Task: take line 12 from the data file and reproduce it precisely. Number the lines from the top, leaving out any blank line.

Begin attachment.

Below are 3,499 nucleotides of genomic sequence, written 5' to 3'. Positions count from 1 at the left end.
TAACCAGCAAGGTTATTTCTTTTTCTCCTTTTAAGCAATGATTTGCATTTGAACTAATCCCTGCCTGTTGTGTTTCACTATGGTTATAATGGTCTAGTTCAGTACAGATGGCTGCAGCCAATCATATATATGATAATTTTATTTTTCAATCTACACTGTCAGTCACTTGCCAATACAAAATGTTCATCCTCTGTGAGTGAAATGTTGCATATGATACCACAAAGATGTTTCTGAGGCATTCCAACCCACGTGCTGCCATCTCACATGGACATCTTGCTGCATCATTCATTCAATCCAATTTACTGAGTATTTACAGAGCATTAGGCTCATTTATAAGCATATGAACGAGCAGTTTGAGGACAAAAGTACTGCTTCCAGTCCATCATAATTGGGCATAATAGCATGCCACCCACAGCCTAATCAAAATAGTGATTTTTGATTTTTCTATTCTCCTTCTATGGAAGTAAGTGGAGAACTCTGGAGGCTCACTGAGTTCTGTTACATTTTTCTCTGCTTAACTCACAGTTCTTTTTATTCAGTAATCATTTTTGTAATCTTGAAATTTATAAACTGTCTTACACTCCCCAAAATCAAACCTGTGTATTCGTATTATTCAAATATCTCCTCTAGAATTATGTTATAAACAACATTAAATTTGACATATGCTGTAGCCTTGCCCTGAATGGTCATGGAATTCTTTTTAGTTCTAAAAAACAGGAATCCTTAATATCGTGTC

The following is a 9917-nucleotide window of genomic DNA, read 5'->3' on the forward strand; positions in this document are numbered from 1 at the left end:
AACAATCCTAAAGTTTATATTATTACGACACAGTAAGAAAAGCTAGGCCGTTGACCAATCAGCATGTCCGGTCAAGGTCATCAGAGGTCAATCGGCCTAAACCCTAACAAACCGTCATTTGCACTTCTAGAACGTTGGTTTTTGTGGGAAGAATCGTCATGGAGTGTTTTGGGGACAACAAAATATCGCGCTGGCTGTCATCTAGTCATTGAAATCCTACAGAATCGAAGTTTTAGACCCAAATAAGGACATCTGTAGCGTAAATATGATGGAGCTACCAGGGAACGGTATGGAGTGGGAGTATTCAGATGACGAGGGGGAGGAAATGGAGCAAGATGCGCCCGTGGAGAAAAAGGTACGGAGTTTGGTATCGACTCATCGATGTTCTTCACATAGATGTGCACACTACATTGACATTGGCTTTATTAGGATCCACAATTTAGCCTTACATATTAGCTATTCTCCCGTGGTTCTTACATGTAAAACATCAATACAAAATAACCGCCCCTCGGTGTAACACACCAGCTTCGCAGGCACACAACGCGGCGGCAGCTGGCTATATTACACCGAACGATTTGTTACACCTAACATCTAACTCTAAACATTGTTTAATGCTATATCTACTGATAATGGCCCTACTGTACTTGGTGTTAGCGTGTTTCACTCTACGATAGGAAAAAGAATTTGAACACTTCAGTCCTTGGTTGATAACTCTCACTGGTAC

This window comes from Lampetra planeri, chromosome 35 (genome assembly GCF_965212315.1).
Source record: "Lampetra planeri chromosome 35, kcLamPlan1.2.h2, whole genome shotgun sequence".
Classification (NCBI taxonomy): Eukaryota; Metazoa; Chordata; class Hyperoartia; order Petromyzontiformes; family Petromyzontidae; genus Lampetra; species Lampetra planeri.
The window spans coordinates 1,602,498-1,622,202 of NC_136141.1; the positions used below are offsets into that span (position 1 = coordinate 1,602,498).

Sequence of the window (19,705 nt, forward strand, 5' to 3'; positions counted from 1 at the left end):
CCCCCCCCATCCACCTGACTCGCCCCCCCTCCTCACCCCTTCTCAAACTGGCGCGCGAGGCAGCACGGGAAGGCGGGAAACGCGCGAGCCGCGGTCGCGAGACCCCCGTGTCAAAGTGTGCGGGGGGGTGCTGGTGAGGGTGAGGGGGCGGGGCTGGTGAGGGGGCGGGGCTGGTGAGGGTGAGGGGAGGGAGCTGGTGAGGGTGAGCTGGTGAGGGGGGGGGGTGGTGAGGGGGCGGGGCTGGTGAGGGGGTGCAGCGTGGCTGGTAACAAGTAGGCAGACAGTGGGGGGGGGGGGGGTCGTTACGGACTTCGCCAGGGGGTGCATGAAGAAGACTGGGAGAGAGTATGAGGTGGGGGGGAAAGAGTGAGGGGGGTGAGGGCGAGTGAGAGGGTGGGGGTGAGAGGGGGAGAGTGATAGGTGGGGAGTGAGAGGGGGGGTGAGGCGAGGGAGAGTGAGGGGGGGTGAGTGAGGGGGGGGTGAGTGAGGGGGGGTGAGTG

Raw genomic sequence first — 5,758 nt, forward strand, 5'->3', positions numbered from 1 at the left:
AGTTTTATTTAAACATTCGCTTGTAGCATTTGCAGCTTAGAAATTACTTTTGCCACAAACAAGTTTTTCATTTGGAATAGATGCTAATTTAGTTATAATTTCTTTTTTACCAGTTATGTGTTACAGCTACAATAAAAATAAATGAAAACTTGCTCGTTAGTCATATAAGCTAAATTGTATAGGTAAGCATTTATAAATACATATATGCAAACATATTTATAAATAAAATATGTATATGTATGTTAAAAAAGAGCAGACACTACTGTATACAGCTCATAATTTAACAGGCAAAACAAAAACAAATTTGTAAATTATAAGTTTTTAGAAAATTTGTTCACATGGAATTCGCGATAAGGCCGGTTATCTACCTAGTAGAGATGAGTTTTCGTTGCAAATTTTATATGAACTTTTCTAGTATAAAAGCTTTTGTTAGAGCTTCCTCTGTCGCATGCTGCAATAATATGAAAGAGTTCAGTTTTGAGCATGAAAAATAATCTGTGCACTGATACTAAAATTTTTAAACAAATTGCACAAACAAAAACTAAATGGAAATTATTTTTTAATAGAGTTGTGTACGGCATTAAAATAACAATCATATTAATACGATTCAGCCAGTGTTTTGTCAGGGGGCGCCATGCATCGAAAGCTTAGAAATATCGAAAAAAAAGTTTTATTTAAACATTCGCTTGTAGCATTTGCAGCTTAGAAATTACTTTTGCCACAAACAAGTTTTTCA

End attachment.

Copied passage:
AGTTTTATTTAAACATTCGCTTGTAGCATTTGCAGCTTAGAAATTACTTTTGCCACAAACAAGTTTTTCATTTGGAATAGATGCTAATTTAGTTATAATTTCTTTTTTACCAGTTATGTGTTACAGCTACAATAAAAATAAATGAAAACTTGCTCGTTAGTCATATAAGCTAAATTGTATAGGTAAGCATTTATAAATACATATATGCAAACATATTTATAAATAAAATATGTATATGTATGTTAAAAAAGAGCAGACACTACTGTATACAGCTCATAATTTAACAGGCAAAACAAAAACAAATTTGTAAATTATAAGTTTTTAGAAAATTTGTTCACATGGAATTCGCGATAAGGCCGGTTATCTACCTAGTAGAGATGAGTTTTCGTTGCAAATTTTATATGAACTTTTCTAGTATAAAAGCTTTTGTTAGAGCTTCCTCTGTCGCATGCTGCAATAATATGAAAGAGTTCAGTTTTGAGCATGAAAAATAATCTGTGCACTGATACTAAAATTTTTAAACAAATTGCACAAACAAAAACTAAATGGAAATTATTTTTTAATAGAGTTGTGTACGGCATTAAAATAACAATCATATTAATACGATTCAGCCAGTGTTTTGTCAGGGGGCGCCATGCATCGAAAGCTTAGAAATATCGAAAAAAAAGTTTTATTTAAACATTCGCTTGTAGCATTTGCAGCTTAGAAATTACTTTTGCCACAAACAAGTTTTTCA